The best experiences cannot be planned, so…
Remember to Get Lost
— Jonathan Petrino, Reader’s Digest (02/2014)
Last year when we planned the Bahamas trip, we set off with a hotel reservation in Fort Pierce, FL, which by the way, we had to change since we departed one day later than planned. Of course, we did need to prepare ahead of the time: radio licenses for the aircraft as well as the pilots, decal for the aircraft, and eAPIS accounts to submit passenger manifests. That was the extent of our planning. I roughly planned what stops we would make on the outbound, so we could have a rough estimate of flight times to expect and where we would stop for fuel, food and customs. But that was it.
This year we had to do a little more. In addition to the Fort Pierce, FL reservation, we had to plan the Bahamas reservation several months ahead. Last year, few of the others, had stayed at the Fernandez Bay Village (FBV) Resort and liked it so much, that this year the choice was unanimous. At the start of our planning, almost 30 people were seriously considering the trip, and FBV resort did not have sufficient cottages and villas to cater to everyone. So we had to plan ahead of time, in order to ensure we had a spot.
Two years in a row, we almost winged the trip. Flying is that way. We can plan however much we want, but what transpires might be different from what is expected. So usually, we go as far as we can, and stop as needed.
The 4 days and nights at FBV were extraordinary: the perfect setting for a Tropics getaway. Almost. FBV resort is set on the beach, with an open clubhouse that faces the beach. Half the seating is outside and doors remain open 24/7. The greatest prey in the Tropics are the mosquitoes! Once the sun set, they plagued and harvested on poor unsuspecting victims and had a particular affinity for me. Don’t forget that mosquito repellent!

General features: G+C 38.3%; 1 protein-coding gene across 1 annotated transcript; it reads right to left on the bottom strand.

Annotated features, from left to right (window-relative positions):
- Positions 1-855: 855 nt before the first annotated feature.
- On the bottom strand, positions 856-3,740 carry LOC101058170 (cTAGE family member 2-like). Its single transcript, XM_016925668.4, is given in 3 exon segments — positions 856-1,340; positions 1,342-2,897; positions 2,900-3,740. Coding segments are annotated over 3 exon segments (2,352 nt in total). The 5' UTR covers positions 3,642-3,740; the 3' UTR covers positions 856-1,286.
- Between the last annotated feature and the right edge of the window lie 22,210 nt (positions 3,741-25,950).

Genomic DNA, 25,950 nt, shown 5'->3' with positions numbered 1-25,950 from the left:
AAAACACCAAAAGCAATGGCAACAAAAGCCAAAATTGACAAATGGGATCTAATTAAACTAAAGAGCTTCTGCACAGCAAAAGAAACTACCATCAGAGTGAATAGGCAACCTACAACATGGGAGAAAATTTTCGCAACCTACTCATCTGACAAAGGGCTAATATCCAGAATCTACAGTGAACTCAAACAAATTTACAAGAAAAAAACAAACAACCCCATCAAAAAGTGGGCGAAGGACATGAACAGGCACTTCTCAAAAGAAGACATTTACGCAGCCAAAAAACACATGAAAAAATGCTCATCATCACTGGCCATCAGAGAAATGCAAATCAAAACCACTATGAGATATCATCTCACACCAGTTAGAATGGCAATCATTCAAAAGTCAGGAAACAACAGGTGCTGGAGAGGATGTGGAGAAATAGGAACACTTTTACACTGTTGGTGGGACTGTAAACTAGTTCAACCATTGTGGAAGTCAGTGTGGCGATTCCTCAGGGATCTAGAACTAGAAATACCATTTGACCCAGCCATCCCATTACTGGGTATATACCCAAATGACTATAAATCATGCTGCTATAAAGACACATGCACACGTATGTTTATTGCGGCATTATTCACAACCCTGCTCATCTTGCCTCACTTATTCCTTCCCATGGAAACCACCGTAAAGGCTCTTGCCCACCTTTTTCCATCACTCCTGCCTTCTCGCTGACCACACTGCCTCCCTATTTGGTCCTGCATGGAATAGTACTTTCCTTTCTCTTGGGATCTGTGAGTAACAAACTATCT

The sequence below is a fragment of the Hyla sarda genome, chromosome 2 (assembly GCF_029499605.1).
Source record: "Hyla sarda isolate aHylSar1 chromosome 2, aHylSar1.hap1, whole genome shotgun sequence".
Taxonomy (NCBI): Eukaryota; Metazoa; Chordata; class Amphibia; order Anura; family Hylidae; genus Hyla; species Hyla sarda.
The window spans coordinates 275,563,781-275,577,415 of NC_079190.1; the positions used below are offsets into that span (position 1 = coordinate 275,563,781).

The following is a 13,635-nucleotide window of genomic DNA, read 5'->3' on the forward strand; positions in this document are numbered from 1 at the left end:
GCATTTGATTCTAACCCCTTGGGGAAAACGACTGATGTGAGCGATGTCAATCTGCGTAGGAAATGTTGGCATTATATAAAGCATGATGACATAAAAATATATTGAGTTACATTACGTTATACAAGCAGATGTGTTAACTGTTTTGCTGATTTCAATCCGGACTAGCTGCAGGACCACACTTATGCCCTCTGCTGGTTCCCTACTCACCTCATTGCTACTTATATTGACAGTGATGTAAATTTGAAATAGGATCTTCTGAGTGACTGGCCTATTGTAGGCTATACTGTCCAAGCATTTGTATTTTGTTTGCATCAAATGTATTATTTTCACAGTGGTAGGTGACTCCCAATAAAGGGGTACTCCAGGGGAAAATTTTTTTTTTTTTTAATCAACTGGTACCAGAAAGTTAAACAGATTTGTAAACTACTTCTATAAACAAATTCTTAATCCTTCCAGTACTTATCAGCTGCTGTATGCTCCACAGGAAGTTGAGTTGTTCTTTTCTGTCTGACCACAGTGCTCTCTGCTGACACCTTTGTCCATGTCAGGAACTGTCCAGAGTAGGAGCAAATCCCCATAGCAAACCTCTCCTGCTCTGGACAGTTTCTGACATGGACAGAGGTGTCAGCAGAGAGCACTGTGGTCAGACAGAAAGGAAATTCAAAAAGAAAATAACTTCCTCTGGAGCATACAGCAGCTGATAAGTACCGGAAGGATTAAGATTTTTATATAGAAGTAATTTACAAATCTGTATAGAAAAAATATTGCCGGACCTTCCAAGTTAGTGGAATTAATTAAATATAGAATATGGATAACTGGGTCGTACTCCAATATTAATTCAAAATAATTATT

Flying to the Bahamas is an incredible adventure, in any small General Aviation aircraft. This year we had 9 aircraft: 3 Cessna 172, 1 Cessna 182, 1 Piper Arrow, 1 Cessna 206, 1 Bonanza, 1 Twin Comanche and 1 Twin Star.
If you are only interested in getting there and back, then the bigger, faster and higher might suit you. If it were up to me, I would love to fly low and slow over the islands in a single engine airplane. A Cessna 172 suits that purpose well. I love to see where I am going and the Bahamas are magnificent, when you trace the islands, a few hundred feet from the ground.
It took us 8.2 hours to fly south from the Mid-Atlantic to Fort Pierce, FL under some stiff headwinds. The return instead was easy-breezy 7.0 hours from Fort Pierce back to the Mid-Atlantic, with a stopover at Orangeburg Airport, SC, where we grabbed the courtesy car for some lunch, while our aircraft was being fueled.
This year, other than having to do some flying in IMC, we lucked out. We had absolutely no delays, and got some excellent experience flying through some good IMC weather.
The Bahamas trip for now appears to be an annual to-do flight. This is the third year in a row some of the group members have made this trip. Doesn’t matter if one of them has moved to Stearman Field in Kansas… I am sure they still would love to join the group next year 🙂
If wishes were horses, I would love to make this trip again, year after year.